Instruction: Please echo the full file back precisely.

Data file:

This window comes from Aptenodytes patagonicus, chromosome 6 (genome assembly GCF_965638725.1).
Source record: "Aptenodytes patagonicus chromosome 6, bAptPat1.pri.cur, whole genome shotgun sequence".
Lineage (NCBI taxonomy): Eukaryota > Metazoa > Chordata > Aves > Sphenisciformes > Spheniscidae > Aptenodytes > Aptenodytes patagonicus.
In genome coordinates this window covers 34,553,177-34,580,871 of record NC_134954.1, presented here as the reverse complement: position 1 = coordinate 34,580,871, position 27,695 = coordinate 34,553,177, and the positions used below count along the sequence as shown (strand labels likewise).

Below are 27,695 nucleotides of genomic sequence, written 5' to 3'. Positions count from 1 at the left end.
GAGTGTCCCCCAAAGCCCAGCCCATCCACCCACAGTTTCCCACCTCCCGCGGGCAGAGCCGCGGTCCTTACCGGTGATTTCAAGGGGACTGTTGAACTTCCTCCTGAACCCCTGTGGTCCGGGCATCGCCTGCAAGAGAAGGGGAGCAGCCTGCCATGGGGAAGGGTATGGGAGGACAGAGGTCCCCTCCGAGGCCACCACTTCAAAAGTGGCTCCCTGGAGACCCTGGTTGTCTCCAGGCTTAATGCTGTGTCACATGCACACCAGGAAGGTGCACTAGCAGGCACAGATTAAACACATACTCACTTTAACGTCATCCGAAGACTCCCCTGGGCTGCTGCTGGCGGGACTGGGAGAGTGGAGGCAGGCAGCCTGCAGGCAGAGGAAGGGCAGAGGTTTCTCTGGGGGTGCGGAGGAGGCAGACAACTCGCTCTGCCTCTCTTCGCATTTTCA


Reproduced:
This window comes from Aptenodytes patagonicus, chromosome 6 (genome assembly GCF_965638725.1).
Source record: "Aptenodytes patagonicus chromosome 6, bAptPat1.pri.cur, whole genome shotgun sequence".
Lineage (NCBI taxonomy): Eukaryota > Metazoa > Chordata > Aves > Sphenisciformes > Spheniscidae > Aptenodytes > Aptenodytes patagonicus.
In genome coordinates this window covers 34,553,177-34,580,871 of record NC_134954.1, presented here as the reverse complement: position 1 = coordinate 34,580,871, position 27,695 = coordinate 34,553,177, and the positions used below count along the sequence as shown (strand labels likewise).

Below are 27,695 nucleotides of genomic sequence, written 5' to 3'. Positions count from 1 at the left end.
GAGTGTCCCCCAAAGCCCAGCCCATCCACCCACAGTTTCCCACCTCCCGCGGGCAGAGCCGCGGTCCTTACCGGTGATTTCAAGGGGACTGTTGAACTTCCTCCTGAACCCCTGTGGTCCGGGCATCGCCTGCAAGAGAAGGGGAGCAGCCTGCCATGGGGAAGGGTATGGGAGGACAGAGGTCCCCTCCGAGGCCACCACTTCAAAAGTGGCTCCCTGGAGACCCTGGTTGTCTCCAGGCTTAATGCTGTGTCACATGCACACCAGGAAGGTGCACTAGCAGGCACAGATTAAACACATACTCACTTTAACGTCATCCGAAGACTCCCCTGGGCTGCTGCTGGCGGGACTGGGAGAGTGGAGGCAGGCAGCCTGCAGGCAGAGGAAGGGCAGAGGTTTCTCTGGGGGTGCGGAGGAGGCAGACAACTCGCTCTGCCTCTCTTCGCATTTTCA